Bulimia nervosa is a serious and sometimes life-threatening eating disorder affecting mainly young women. People with bulimia, known as bulimics, consume large amounts of food (binge) and then try to rid themselves of the food and calories (purge) through fasting, excessive exercise, vomiting, or use of laxatives. Bulimics often feel that the behavior serves to reduce stress and relieve anxiety. Because bulimia results from an excessive concern with weight control and self-image, and is often accompanied by depression, it is also considered a psychiatric illness.
Bulimia nervosa is a serious health problem for more than two million adolescent girls and young women in the United States. The bingeing and purging activity associated with this disorder can cause severe damage, even death, although the risk of death is not as high as for anorexia nervosa, an eating disorder that leads to excessive weight loss.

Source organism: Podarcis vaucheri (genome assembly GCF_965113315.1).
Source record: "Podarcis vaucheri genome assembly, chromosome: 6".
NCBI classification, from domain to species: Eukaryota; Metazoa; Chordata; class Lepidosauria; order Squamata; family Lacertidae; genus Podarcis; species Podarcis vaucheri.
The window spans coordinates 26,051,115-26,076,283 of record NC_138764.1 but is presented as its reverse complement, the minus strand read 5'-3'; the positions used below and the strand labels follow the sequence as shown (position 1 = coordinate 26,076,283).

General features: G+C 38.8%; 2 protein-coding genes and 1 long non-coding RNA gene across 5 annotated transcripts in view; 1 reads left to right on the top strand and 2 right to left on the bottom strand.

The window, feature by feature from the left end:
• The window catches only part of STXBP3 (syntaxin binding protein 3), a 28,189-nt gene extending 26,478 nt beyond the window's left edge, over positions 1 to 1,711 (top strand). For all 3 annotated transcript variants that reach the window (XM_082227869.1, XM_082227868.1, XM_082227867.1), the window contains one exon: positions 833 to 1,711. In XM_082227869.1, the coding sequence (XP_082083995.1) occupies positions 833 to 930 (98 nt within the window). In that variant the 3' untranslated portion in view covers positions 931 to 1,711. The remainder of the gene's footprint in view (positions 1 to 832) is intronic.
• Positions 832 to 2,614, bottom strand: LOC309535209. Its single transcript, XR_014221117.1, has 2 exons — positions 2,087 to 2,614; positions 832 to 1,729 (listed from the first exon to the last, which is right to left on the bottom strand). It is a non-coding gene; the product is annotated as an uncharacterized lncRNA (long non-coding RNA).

Binge eating may in rare instances cause the stomach to rupture. In the case of purging, heart failure can result due to loss of vital minerals such as potassium. Vomiting causes other serious problems, including acid-related scarring of the fingers (if used to induce vomiting) and damage to tooth enamel. In addition, the tube that brings food from the mouth to the stomach (the esophagus) often becomes inflamed and salivary glands can become swollen. Irregular menstrual periods can also result, and interest in sex may diminish.
Most bulimics find it difficult to stop their behavior without professional help. Many typically recognize that the behavior is not normal, but feel out of control. Some bulimics struggle with other compulsive, risky behaviors such as drug and alcohol abuse. Many also suffer from other psychiatric illnesses, including clinical depression, anxiety, and obsessive-compulsive disorder (OCD).
Most bulimics are females in their teens or early 20s. Males account for only 5-10% of all cases. People of all races develop the disorder, but most of those diagnosed are white.
Bulimic behavior is often carried out in secrecy, accompanied by feelings of guilt or shame. Outwardly, many people with bulimia appear healthy and successful, while inside they have feelings of helplessness and low self-esteem.
Mai Tran, The Gale Group Inc., Gale, Detroit,